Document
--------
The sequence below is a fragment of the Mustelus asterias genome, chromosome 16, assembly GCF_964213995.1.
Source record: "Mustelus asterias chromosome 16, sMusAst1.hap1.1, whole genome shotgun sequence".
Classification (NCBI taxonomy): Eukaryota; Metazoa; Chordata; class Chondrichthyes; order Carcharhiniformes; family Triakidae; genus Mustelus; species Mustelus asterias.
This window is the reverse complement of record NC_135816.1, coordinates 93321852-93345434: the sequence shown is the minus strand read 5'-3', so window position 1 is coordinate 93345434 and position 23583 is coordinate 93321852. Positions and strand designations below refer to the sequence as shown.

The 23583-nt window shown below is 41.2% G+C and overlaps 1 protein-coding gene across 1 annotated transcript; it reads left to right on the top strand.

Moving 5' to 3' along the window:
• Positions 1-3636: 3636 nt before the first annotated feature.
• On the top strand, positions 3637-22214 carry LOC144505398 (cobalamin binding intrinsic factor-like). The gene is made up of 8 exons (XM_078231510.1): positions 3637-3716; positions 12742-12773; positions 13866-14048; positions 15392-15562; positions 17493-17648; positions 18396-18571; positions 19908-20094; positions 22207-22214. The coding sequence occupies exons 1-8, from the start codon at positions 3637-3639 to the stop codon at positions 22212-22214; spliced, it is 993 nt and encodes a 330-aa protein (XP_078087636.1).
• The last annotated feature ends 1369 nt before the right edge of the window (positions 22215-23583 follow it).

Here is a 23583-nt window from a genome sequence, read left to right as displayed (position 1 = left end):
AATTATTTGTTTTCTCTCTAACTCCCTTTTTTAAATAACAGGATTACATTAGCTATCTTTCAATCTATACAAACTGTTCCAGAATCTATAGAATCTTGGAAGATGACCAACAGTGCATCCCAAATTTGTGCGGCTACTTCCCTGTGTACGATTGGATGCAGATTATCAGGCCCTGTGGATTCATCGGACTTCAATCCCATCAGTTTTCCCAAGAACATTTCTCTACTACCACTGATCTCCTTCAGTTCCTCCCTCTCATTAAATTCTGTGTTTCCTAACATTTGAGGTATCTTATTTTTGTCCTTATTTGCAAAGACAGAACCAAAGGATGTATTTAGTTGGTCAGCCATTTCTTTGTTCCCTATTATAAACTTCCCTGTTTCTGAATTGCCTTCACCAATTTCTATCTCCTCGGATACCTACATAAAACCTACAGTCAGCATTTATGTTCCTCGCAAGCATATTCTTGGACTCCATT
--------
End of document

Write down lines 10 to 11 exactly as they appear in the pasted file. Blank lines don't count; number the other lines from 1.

Here is a 23583-nt window from a genome sequence, read left to right as displayed (position 1 = left end):
AATTATTTGTTTTCTCTCTAACTCCCTTTTTTAAATAACAGGATTACATTAGCTATCTTTCAATCTATACAAACTGTTCCAGAATCTATAGAATCTTGGAAGATGACCAACAGTGCATCCCAAATTTGTGCGGCTACTTCCCTGTGTACGATTGGATGCAGATTATCAGGCCCTGTGGATTCATCGGACTTCAATCCCATCAGTTTTCCCAAGAACATTTCTCTACTACCACTGATCTCCTTCAGTTCCTCCCTCTCATTAAATTCTGTGTTTCCTAACATTTGAGGTATCTTATTTTTGTCCTTATTTGCAAAGACAGAACCAAAGGATGTATTTAGTTGGTCAGCCATTTCTTTGTTCCCTATTATAAACTTCCCTGTTTCTGAATTGCCTTCACCAATTTCTATCTCCTCGGATACCTACATAAAACCTACAGTCAGCATTTATGTTCCTCGCAAGCATATTCTTGGACTCCATT